Friday, September 25, 2009

The elephant in the room

Calgary zoo has erected a statue, in the image of the Hindu god Ganesh, in front of its elephant enclosure. Concerned Christians Canada (CCC) has launched a formal complaint regarding the display of this quasi-religious symbol. They claim that the image serves to indoctrinate people into the Hindu faith and that it contravenes the religiously neutral paradigm which must be honoured in public space. It also apparently makes the zoo into a less than safe family friendly venue.
See C.C.C. statement here --- CBC News story here
I have this weird image in my head of a family walking through the zoo and the Dad goes dashing on ahead to the Elephant area and throws himself in front of the statue to protect his family from the danger of looking at the statue.
This irks me. How can a modified symbol that has been stripped of its religious symbolism hold any power whatsoever? Can this thing really make the zoo unsafe for families? Is an exposure to muted version of another religious icon so powerful that it will cause unsuspecting onlookers to covertly be influenced toward Hinduism? Is the protective power of YHWH that weak? If seeing this image for Canadian Christian children is harmful should we not be making efforts to extract the children of missionaries in India for exposure to the more accurate version of the their gods displayed even more publicly?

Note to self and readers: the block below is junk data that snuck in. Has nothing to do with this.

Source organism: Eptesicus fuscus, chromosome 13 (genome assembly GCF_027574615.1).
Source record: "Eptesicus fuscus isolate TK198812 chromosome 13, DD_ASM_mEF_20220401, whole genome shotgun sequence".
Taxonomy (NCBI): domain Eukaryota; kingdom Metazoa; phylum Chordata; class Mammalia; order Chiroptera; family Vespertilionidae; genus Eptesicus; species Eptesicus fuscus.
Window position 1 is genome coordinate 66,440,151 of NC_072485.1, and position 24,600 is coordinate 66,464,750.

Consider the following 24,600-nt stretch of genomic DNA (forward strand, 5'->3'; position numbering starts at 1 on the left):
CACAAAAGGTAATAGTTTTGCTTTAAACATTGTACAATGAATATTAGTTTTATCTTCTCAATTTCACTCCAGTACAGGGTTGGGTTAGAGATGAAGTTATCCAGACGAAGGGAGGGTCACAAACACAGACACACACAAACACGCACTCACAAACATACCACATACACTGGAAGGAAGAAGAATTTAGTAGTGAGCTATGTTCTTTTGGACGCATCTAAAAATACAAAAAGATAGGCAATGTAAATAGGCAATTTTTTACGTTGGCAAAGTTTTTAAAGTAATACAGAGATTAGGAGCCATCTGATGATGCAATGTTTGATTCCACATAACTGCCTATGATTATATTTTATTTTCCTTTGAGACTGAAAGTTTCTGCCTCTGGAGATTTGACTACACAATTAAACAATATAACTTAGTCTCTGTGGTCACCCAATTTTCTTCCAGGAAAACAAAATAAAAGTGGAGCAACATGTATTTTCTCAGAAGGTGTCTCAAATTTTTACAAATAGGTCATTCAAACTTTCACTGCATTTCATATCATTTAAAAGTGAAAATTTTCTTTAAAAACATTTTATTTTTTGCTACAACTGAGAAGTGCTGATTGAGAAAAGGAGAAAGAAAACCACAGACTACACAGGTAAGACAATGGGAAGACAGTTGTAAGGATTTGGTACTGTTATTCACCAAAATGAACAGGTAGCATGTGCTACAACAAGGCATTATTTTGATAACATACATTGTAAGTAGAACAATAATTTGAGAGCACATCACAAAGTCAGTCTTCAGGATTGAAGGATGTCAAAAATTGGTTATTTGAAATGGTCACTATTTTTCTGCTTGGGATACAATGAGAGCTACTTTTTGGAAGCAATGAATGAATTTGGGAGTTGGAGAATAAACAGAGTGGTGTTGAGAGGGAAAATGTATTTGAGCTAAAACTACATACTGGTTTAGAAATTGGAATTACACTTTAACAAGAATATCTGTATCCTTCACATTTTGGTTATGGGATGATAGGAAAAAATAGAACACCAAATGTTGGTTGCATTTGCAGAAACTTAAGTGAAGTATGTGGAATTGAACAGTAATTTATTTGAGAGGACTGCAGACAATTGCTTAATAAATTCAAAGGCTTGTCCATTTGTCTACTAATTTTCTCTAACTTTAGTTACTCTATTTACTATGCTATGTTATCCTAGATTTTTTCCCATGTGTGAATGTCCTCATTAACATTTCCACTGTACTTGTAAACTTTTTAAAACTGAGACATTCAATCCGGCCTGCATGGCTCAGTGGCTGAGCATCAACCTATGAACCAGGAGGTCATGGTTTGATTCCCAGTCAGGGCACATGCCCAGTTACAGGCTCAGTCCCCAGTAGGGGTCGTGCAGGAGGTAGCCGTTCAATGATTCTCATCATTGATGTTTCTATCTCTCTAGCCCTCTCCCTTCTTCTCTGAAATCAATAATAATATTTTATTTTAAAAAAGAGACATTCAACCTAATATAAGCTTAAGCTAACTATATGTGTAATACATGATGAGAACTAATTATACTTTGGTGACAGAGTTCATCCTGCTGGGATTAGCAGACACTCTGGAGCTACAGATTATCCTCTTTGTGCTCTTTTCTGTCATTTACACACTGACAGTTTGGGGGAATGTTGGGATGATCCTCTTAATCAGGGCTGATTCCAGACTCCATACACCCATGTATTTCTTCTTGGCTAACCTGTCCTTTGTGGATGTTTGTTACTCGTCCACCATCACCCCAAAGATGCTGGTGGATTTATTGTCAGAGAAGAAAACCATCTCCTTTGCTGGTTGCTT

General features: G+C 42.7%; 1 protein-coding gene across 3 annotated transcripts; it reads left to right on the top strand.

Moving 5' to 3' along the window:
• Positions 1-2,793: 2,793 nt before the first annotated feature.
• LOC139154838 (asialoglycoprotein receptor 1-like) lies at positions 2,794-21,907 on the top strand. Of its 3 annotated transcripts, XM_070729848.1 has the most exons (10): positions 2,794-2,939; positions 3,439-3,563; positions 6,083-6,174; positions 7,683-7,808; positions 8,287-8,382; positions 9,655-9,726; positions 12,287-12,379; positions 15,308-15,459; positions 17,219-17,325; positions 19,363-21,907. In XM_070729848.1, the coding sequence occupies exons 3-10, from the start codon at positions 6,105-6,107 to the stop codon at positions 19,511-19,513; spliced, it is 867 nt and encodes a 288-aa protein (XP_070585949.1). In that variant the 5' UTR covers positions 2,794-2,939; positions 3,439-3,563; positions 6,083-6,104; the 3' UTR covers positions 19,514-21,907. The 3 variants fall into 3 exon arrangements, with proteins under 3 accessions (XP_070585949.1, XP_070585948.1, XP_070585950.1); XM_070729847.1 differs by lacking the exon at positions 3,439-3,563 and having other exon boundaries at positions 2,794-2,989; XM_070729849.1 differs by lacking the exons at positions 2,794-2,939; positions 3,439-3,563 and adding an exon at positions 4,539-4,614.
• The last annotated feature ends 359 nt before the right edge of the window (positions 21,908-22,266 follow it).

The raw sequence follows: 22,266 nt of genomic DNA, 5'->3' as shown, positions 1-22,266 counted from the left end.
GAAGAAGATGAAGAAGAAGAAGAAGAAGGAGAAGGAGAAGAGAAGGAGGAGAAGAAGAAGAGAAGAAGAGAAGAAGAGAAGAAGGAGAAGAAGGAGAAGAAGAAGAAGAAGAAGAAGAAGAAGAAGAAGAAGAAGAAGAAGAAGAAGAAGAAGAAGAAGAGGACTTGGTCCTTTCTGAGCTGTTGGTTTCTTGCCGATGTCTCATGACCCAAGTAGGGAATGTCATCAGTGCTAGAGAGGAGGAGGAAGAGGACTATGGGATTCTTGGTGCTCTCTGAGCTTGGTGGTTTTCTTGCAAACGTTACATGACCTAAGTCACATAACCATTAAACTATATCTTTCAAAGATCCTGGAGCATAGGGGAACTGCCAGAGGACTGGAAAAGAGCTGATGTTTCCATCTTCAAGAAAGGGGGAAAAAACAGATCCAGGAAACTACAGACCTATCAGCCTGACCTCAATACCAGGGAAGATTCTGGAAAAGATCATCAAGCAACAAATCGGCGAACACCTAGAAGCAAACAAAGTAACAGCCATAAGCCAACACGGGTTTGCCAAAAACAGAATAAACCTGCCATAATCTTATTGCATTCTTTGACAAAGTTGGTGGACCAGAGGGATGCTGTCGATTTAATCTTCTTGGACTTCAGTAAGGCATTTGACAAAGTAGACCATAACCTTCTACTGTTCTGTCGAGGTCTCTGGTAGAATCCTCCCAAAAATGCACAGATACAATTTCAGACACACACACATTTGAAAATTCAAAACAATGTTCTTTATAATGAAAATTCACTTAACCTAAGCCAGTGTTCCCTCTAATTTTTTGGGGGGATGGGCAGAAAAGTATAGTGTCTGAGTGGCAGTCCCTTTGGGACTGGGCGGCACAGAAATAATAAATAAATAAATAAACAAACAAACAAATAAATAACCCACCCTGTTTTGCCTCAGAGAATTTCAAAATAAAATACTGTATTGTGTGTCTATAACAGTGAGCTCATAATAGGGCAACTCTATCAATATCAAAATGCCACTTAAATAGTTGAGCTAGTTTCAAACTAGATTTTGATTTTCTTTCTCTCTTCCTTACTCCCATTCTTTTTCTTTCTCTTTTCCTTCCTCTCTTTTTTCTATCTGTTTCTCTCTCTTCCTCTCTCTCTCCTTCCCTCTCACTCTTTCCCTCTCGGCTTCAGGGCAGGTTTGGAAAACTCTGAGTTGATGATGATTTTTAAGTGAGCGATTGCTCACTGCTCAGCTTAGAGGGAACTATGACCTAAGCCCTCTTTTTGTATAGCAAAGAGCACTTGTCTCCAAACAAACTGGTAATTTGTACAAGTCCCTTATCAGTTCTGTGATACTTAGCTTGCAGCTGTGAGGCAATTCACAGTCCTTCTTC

Shouldn’t it be Hindus who are annoyed here? Isn’t this actually a flippant treatment of their religious symbols which are to be held in honour? Isn’t removing the religious symbolism a problem for Hindus?
Does anyone remember that this is the image placed in front of the elephant cage?
What about other Christian religious symbols that adorn the public spaces of space we live in? Should we remove these symbols as well?
In our own town a public museum has been developed with public monies in the space that used to be the Mennonite church, how inclusive is that imagery to the significant portion of Coaldale’s population that still adhere to the Buddhist faith?
Has anyone from the CCC really taken a look at the political optics on this?
How is this anything but an opportunity to demonstrate the resilient confidence that Christian virtue in the context of pluralist diversity? Is it not true that the Christian principles have their most salient meaning in the face of pluralist milieu?

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